The history, craft and voice of the six-stringed heart of American music.



Clapton's Guitar

By Allen St. John


Guitar god Eric Clapton had been on master guitar craftsman (and retired rural mail carrier) Wayne Henderson's waiting list for a decade before Henderson finally got started working on the rock legend's special order. Allen St. John chronicles the guitar maker's process, giving us a rare portrait of a painstaking genius and his methods of coaxing sonic beauty out of wood and metal.






Guitar: An American Life

By Tim Brookes


His guitar wrecked by airport baggage handlers, NPR Weekend Edition commentator Brookes sets off to find the perfect replacement. What he discovers is a fascinating ticket into pure Americana; from the arrival of conquistadors to the cultural and musical revolutions of the Fifties and Sixties. This highly personal history captures the way the guitar has come to symbolize America's restlessness and expressive spirit.





Guitar Man: An Amateur Strummer's Journey of Discovery

By Will Hodgkinson


All writer Will Hodgkinson wants is to learn to play the guitar passably enough to perform live. He gives himself six months to learn, but it's not all done with the pick in hand: in the course of his musical studies he travels the globe talking to guitar legends (Johnny Marr, Roger McGuinn) and soaking in the history of the Mississippi Delta and other legendary musical locales.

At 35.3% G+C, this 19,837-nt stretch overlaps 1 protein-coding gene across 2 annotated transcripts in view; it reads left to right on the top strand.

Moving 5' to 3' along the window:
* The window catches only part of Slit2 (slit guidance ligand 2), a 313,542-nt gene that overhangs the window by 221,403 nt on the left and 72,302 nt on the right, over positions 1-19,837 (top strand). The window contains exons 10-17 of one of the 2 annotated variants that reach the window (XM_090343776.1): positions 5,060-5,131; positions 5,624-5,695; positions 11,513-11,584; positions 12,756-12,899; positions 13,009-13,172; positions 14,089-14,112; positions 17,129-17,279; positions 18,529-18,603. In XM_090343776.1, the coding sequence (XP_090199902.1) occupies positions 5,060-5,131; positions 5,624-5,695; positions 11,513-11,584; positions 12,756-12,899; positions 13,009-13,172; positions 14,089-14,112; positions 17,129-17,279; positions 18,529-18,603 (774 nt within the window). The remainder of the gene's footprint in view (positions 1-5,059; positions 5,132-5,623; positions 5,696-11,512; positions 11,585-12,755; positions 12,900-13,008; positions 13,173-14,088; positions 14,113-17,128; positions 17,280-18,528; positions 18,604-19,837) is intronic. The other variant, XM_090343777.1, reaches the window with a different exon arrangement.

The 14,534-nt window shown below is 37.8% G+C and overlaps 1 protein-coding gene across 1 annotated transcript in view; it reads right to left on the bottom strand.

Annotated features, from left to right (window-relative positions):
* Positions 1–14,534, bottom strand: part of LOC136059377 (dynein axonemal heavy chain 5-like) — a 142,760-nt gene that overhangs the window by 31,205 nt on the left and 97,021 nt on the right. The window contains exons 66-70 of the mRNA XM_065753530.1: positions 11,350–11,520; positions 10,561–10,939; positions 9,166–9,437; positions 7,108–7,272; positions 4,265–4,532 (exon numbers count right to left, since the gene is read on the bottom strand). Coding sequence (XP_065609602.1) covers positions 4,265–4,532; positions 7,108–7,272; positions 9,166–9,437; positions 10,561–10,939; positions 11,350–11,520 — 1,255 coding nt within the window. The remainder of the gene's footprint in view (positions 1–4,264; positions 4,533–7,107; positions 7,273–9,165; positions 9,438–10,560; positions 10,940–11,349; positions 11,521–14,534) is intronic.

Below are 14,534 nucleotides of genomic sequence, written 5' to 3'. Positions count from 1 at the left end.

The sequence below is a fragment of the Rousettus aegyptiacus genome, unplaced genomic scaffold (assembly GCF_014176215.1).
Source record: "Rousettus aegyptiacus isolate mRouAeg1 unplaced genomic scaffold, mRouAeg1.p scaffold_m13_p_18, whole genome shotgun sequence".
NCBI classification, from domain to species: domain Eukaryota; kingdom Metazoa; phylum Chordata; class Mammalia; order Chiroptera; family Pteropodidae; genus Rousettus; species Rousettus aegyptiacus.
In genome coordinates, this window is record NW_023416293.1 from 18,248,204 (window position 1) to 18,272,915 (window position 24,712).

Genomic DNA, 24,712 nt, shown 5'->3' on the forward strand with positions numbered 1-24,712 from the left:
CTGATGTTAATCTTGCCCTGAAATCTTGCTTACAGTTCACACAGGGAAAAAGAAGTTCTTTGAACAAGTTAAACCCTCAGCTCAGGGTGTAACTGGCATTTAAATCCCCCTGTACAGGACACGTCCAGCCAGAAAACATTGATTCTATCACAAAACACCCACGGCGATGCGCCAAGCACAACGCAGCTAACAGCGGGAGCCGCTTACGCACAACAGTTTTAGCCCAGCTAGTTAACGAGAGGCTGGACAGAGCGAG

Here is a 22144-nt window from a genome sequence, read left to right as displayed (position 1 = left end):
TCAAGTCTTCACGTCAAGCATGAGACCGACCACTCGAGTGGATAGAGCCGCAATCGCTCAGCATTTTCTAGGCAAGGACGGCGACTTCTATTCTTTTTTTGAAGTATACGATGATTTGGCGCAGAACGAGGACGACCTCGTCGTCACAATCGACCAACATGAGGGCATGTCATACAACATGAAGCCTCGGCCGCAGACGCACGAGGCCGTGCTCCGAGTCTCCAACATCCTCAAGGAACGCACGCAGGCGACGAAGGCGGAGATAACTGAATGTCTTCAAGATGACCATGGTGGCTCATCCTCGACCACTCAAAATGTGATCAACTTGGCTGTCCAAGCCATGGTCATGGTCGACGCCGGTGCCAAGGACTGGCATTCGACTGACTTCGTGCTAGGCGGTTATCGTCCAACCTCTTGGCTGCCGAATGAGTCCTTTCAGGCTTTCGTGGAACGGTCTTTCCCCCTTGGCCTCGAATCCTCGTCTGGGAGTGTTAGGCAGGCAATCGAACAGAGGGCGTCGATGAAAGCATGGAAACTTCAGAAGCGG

Instruments of Desire

By Steve Waksman


This crash course on the historical and cultural significance of the electric version of the instrument puts the essentials -- sex, drugs, and rock 'n' roll -- right at its amplified heart. Steve Waksman begins in the thirties, with the evolving guitar's galvanizing effect on blues, and country, going on to chart what would emerge as rock. Along the way he riffs on the lives of some of the most influential electric players, including Muddy Waters, Chuck Berry, and Jimmy Page.




Les Paul: In His Own Words 

By Les Paul and Michael Cochran


Les Paul, who died at 94 last summer, began the experimentation which would climax in his creation of the first solid-body electric guitar when he was a 13-year-old boy growing up outside of Milwaukee. His fertile mind spawned not only hit songs (recorded with his wife and musical partner Mary Ford) but many other inventions, such as multi-track recording, that changed the art and business of music-making permanently. Here, the "Wizard of Waukesha" puts a tuneful life into words.


April 17: "In less than three years, both GM and Chrysler would be bankrupt, and a resurgent Ford would wow Wall Street..."

Donna Tartt's The Goldfinch is the winner of the 2014 Pulitzer Prize for Fiction. James Parker calls this Dickensian coming-of-age novel "an enveloping…

Books, CDs, DVDs to know about now
Poems That Make Grown Men Cry

And women too.  Luminaries from Colin Firth to Nick Cave and Jonathan Franzen chose the poems that bring them to tears, and the result is a stunning collection of poignant verse from writers like Auden, Whitman, Bishop, Larkin, Neruda and many others.  Warning: choking-up hazard.

The King of Pain

Trapped beneath his entertainment system, reality TV mastermind Rick Salter reflects on his life and tries to piece together the events of the previous evening. Seth Kaufman’s romp is an outrageous meditation on pain and entertainment in a deranged world in which the two are often interchangeable.

The Good Inn

Frank Black, frontman for the Pixies, has written a transgressive historical fiction with shades of Thomas Pynchon (focused as it is on the history of explosives and cinematic pornography), all set in a hallucinatory Edwardian Europe.